Broadly defined, sustainability means utilizing our resources in a way that both meets present needs and focuses on long-term stability. The Brundtland Commission explains that refraining from “compromising the ability of future generations to meet their own needs,” is paramount to sustainability.

In a world where humanity’s life-support resources are declining and the demand for these resources is increasing, sustainability seeks to more responsibly utilize these valuable resources to maintain an ecological balance. Forum for the Future lays out five of the key aspects of sustainability including care for the environment, respect for ecological constraints, equity, partnership and quality of life. In summary, sustainability is an attempt to protect the environment while simultaneously driving innovation, improving human health and maintaining our way of life.

What is Sustainable Facility Management?

Sustainable facility management describes the method of managing your company’s business, resources, people and infrastructure in such a way that it optimizes the long-term environmental, economic and social stability. Facility managers influence sustainability when making decisions about environmental management, during building construction and when conducting maintenance.

Some sustainable business practices include tracking your energy use, assessing water consumption, prioritizing energy improvement, managing your carbon footprint and reducing your facility’s baseline energy use. As a facility manager, you’ll need to understand any relevant policy regulations or governmental energy efficiency goals. As governments on the state and federal level make policy changes in favor of sustainable business practices, your business will need to remain compliant.

Advantages

The most important benefit of maintaining sustainable business practices is improving the overall quality of life for all citizens. Many organizations choose to focus on sustainability as both a goal and mission, and the practice is often embraced as part of the company’s brand. Consumers are becoming increasingly health-conscious and Eco-friendly.

Consumers are making more responsible decisions about the products they purchase, so including sustainability as an integral part of your business will have a positive impact on the public perception of your company and boost profits.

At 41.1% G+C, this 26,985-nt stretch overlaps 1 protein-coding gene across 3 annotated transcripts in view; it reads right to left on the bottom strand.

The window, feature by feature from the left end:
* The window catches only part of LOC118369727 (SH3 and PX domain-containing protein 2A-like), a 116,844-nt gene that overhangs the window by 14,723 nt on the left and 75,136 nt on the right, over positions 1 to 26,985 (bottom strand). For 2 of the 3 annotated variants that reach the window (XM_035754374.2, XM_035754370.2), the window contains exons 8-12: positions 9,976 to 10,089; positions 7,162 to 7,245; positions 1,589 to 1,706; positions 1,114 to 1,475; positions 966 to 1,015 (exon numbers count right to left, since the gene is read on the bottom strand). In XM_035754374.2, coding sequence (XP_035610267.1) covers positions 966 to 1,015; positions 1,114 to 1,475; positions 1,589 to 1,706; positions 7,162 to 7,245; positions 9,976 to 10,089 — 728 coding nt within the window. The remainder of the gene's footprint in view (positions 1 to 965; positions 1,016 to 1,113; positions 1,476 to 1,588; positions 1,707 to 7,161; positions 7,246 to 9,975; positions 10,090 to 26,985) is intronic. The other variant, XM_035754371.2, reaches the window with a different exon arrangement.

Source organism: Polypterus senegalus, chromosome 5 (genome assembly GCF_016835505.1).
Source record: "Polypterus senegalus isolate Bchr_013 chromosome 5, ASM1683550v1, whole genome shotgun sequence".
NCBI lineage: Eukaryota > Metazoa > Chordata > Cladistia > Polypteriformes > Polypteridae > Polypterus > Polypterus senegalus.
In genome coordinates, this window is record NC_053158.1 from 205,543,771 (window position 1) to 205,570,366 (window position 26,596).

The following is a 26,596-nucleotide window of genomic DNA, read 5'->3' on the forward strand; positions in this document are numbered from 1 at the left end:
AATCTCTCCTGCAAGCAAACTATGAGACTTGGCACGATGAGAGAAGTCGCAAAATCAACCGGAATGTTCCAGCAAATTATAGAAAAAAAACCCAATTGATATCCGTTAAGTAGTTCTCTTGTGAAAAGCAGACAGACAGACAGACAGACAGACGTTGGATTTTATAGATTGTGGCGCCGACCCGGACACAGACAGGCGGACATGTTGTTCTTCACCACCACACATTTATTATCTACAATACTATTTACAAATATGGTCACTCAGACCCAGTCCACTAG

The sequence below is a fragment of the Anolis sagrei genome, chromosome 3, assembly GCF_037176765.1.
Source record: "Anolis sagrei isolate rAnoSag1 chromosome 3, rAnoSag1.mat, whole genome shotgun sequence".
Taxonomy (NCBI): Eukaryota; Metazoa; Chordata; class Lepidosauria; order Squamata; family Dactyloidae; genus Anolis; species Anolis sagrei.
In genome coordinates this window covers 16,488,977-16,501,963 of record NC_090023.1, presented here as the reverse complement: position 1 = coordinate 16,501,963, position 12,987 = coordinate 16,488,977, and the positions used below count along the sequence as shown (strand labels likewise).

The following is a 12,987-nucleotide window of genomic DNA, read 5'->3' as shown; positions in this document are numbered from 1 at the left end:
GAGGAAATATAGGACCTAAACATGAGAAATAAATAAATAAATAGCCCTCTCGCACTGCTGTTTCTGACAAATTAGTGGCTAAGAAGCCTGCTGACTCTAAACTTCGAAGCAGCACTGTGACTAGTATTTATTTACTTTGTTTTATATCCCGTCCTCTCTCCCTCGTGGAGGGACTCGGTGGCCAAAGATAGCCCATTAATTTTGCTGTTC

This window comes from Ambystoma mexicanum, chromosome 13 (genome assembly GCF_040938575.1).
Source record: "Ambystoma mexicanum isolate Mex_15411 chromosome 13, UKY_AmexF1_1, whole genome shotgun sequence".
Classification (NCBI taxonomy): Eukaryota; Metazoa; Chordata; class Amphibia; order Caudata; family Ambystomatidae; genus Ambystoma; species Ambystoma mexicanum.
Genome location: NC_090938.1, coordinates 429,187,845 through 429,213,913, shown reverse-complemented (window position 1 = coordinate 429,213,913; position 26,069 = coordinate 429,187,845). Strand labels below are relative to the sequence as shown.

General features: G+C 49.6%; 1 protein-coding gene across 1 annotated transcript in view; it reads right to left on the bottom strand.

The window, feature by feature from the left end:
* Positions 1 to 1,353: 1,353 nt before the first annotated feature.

Another advantage of sustainability is that companies are at a competitive advantage and may even receive government benefits due to their environmental policies and practices. Ideally, enhancing your company’s productivity, profits, safety standards, health and efficiency are always top-priority goals. Enforcing sustainable goals as a part of facility management will be beneficial in various areas of your business.

Disadvantages

While all the advantages of sustainable facility management practices sound unbeatable, they do come at a cost, and that cost is relatively high. The most commonly reported challenge faced by facility managers when it comes to sustainability is the high expectation of energy and water costs and a lack of available funding.

Eco-friendly building materials, supplies and products are typically more expensive, and the cost reduction in energy savings usually isn’t enough to quickly offset the upfront expenses. 

In the study of ecology, sustainability is defined at the ability of biological systems to say diverse and survive indefinitely. Facility managers that adopt sustainable business practices gain a competitive advantage, boost their public perception and help protect the environment for future generations. While these practices do come at a cost, they are typically seen as the responsible choice for today’s businesses.

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Fiscally Responsible Ways for Facility Managers to Implement Environmentally-Friendly Practices

Long Island Green Facilities Management

When green initiatives are put in place, everyone from building owners to building occupants benefit.  Energy-efficient buildings cost less to operate, are healthier for their occupants and better for the planet.

There are many ways to achieve the goal of ‘going green’ with your own building. These suggestions offer ways for facility managers to save money and help protect the environment at the same time.

POWER THE BUILDING WITH RENEWABLE ENERGY